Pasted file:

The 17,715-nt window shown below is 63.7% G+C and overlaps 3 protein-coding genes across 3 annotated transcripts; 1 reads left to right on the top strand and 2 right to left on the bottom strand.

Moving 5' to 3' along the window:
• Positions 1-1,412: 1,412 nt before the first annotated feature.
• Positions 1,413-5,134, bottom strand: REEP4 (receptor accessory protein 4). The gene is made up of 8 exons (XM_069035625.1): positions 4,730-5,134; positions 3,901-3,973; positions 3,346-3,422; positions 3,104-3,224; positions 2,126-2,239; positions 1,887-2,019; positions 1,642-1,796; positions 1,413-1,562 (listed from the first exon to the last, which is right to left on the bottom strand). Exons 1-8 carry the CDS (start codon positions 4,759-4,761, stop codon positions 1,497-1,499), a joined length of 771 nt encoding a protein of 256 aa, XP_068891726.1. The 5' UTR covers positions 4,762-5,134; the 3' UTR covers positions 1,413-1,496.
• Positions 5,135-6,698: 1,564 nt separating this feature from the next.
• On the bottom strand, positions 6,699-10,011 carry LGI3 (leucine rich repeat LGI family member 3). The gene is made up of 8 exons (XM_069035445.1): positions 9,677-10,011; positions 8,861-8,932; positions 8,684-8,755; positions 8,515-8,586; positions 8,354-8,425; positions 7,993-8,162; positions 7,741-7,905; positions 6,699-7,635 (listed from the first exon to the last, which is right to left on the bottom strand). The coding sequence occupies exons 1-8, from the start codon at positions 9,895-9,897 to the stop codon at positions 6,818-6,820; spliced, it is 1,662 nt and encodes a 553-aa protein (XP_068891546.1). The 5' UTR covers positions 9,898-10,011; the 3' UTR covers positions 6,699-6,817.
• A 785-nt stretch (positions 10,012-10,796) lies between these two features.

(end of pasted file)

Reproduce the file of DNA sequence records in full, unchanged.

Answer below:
The 17,715-nt window shown below is 63.7% G+C and overlaps 3 protein-coding genes across 3 annotated transcripts; 1 reads left to right on the top strand and 2 right to left on the bottom strand.

Moving 5' to 3' along the window:
• Positions 1-1,412: 1,412 nt before the first annotated feature.
• Positions 1,413-5,134, bottom strand: REEP4 (receptor accessory protein 4). The gene is made up of 8 exons (XM_069035625.1): positions 4,730-5,134; positions 3,901-3,973; positions 3,346-3,422; positions 3,104-3,224; positions 2,126-2,239; positions 1,887-2,019; positions 1,642-1,796; positions 1,413-1,562 (listed from the first exon to the last, which is right to left on the bottom strand). Exons 1-8 carry the CDS (start codon positions 4,759-4,761, stop codon positions 1,497-1,499), a joined length of 771 nt encoding a protein of 256 aa, XP_068891726.1. The 5' UTR covers positions 4,762-5,134; the 3' UTR covers positions 1,413-1,496.
• Positions 5,135-6,698: 1,564 nt separating this feature from the next.
• On the bottom strand, positions 6,699-10,011 carry LGI3 (leucine rich repeat LGI family member 3). The gene is made up of 8 exons (XM_069035445.1): positions 9,677-10,011; positions 8,861-8,932; positions 8,684-8,755; positions 8,515-8,586; positions 8,354-8,425; positions 7,993-8,162; positions 7,741-7,905; positions 6,699-7,635 (listed from the first exon to the last, which is right to left on the bottom strand). The coding sequence occupies exons 1-8, from the start codon at positions 9,895-9,897 to the stop codon at positions 6,818-6,820; spliced, it is 1,662 nt and encodes a 553-aa protein (XP_068891546.1). The 5' UTR covers positions 9,898-10,011; the 3' UTR covers positions 6,699-6,817.
• A 785-nt stretch (positions 10,012-10,796) lies between these two features.